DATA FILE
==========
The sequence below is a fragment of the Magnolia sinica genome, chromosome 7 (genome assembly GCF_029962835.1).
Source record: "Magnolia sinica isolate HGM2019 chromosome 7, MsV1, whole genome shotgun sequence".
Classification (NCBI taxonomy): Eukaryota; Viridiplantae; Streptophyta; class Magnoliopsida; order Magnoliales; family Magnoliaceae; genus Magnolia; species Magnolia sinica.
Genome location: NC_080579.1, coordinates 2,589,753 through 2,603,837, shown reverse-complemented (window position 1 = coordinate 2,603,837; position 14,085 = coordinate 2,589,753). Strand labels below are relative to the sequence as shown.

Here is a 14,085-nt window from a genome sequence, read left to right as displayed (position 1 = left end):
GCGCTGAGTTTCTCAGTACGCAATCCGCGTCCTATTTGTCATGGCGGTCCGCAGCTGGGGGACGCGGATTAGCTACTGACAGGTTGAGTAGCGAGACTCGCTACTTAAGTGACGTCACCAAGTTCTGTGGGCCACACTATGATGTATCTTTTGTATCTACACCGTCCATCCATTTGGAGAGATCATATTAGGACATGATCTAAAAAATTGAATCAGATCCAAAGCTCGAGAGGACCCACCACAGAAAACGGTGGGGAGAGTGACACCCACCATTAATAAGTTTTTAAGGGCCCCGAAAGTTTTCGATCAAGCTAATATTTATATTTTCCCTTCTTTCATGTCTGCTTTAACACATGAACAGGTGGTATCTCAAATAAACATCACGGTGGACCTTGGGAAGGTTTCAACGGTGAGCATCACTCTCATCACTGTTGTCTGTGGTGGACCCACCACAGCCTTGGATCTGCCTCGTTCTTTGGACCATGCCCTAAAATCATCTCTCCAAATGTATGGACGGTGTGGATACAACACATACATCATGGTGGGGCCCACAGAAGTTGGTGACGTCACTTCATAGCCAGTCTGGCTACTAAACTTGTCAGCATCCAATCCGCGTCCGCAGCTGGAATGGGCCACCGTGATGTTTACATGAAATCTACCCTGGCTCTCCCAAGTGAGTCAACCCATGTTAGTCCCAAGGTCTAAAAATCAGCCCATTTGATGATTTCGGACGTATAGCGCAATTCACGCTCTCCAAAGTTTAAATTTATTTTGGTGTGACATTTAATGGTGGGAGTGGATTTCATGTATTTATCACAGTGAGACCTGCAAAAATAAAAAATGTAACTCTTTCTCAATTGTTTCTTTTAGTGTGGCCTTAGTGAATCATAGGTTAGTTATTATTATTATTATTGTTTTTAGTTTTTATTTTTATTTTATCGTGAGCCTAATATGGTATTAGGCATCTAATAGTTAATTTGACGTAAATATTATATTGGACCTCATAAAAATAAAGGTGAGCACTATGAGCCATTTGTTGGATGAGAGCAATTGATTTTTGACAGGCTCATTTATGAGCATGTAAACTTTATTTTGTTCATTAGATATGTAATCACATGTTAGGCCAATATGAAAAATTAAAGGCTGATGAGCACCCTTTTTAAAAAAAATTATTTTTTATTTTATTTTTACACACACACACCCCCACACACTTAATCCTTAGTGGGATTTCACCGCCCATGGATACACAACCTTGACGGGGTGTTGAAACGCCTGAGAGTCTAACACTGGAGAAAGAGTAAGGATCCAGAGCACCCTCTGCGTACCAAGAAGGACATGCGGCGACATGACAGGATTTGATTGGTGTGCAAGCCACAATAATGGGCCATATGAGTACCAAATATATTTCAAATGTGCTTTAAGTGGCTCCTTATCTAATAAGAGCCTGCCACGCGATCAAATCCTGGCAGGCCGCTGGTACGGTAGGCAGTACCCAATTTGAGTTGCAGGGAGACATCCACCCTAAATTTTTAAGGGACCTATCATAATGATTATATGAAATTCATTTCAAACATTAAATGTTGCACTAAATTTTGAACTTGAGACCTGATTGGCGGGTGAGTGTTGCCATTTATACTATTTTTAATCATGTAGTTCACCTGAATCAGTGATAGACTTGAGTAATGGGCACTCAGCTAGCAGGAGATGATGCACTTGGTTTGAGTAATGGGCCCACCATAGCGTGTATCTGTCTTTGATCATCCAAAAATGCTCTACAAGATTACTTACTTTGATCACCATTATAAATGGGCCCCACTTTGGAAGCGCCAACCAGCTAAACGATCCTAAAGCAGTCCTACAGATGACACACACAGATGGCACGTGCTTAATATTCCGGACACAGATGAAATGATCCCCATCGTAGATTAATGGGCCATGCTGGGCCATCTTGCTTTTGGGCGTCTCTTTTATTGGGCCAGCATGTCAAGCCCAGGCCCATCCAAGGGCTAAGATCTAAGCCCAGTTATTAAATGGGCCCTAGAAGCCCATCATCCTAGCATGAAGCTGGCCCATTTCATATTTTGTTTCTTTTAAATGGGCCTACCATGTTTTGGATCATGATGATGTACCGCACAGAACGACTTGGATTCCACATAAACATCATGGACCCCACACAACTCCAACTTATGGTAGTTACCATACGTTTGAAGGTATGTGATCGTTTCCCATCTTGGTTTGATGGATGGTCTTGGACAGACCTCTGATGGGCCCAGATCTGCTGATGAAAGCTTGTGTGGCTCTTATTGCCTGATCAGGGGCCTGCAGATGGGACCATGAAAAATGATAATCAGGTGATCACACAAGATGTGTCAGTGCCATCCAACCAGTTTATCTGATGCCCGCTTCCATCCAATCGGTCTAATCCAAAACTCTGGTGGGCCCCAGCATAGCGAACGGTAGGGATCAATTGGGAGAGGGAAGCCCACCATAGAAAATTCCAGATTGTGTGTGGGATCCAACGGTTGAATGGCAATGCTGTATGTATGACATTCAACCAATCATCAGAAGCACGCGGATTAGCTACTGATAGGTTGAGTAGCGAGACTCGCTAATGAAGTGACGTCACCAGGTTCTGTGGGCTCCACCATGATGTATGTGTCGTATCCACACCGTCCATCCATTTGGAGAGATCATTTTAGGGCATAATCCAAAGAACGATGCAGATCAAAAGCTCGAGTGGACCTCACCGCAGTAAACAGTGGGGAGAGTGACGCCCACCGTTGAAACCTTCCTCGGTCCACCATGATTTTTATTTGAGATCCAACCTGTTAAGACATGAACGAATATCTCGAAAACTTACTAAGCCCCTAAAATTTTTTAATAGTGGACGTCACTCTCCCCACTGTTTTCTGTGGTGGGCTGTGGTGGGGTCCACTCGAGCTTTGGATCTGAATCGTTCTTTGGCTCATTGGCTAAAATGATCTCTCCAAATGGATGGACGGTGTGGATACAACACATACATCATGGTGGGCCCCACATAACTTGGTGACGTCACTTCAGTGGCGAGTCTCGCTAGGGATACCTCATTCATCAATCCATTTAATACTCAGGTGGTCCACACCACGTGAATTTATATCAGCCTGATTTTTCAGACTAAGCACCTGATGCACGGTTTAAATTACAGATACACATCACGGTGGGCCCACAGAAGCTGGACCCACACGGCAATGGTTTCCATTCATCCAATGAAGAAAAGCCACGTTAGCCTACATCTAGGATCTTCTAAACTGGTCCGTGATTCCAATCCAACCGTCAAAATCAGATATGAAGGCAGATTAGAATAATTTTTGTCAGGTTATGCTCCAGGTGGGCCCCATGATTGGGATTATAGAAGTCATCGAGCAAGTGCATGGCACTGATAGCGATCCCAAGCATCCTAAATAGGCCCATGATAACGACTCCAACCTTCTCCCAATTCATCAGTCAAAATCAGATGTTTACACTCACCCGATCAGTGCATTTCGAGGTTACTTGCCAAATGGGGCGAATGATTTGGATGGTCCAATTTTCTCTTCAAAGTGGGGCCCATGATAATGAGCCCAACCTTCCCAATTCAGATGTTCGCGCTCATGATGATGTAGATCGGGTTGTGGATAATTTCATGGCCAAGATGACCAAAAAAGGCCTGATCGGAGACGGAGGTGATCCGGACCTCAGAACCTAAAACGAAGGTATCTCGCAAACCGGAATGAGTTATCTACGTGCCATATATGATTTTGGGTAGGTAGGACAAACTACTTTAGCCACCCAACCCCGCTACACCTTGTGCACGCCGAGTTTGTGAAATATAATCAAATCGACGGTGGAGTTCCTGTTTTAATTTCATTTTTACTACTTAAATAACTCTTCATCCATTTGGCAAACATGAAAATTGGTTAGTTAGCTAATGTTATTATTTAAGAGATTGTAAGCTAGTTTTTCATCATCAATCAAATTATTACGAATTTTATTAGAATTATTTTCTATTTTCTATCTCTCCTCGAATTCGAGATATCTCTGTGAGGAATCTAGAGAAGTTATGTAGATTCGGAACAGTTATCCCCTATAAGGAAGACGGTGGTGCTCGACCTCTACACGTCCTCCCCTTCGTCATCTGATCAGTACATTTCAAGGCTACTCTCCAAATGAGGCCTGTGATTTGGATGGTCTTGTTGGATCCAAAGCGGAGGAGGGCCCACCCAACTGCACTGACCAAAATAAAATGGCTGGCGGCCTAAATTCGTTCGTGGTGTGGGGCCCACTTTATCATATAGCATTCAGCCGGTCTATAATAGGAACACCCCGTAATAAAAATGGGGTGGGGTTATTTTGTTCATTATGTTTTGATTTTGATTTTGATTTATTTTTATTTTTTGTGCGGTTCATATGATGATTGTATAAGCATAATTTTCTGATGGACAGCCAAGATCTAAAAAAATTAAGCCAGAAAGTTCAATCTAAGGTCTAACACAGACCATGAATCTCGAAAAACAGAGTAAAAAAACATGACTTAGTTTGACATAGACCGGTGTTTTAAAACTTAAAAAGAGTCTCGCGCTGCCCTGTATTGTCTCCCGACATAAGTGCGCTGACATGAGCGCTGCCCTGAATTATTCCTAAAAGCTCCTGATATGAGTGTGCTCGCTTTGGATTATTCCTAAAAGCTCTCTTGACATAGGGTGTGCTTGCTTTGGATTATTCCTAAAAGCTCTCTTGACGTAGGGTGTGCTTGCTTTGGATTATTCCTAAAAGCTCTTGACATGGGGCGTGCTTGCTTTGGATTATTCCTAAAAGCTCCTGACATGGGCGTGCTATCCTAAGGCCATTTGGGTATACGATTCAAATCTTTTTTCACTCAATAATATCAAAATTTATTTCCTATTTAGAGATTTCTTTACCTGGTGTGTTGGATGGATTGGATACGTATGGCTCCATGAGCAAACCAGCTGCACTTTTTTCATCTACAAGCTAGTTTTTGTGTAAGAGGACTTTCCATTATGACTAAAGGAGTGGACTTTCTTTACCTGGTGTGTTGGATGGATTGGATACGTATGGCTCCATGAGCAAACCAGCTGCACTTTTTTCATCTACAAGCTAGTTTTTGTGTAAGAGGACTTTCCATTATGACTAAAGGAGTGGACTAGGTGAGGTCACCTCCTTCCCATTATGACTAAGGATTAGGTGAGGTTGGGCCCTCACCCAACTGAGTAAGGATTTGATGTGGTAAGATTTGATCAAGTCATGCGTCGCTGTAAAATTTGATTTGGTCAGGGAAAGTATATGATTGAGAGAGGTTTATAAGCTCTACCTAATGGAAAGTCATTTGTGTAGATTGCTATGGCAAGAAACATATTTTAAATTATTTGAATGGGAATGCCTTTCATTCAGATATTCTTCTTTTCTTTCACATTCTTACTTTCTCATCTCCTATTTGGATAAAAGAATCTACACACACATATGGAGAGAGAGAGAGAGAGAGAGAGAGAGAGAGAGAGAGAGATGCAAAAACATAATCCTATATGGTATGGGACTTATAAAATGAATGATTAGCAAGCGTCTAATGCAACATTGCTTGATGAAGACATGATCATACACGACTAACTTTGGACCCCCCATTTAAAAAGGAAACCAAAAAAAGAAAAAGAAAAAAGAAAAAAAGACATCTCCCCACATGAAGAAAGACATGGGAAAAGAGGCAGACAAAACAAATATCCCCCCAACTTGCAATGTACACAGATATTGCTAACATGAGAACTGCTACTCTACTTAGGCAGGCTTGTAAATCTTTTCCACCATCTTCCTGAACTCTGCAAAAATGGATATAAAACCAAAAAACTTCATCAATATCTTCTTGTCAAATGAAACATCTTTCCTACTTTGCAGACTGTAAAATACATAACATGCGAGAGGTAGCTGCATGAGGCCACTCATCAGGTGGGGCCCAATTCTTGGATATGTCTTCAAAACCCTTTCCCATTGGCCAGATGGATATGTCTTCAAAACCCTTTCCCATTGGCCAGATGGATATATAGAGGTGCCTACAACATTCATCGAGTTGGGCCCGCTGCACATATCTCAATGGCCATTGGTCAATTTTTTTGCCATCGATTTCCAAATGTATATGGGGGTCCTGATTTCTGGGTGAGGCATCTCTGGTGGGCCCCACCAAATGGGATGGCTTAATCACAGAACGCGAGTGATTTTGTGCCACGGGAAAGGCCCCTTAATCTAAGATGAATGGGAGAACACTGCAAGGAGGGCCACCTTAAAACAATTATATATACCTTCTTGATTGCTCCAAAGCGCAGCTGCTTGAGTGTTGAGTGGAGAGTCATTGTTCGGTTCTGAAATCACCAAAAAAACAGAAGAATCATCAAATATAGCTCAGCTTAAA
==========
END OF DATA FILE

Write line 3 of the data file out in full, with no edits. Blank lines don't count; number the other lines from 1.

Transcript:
Classification (NCBI taxonomy): Eukaryota; Viridiplantae; Streptophyta; class Magnoliopsida; order Magnoliales; family Magnoliaceae; genus Magnolia; species Magnolia sinica.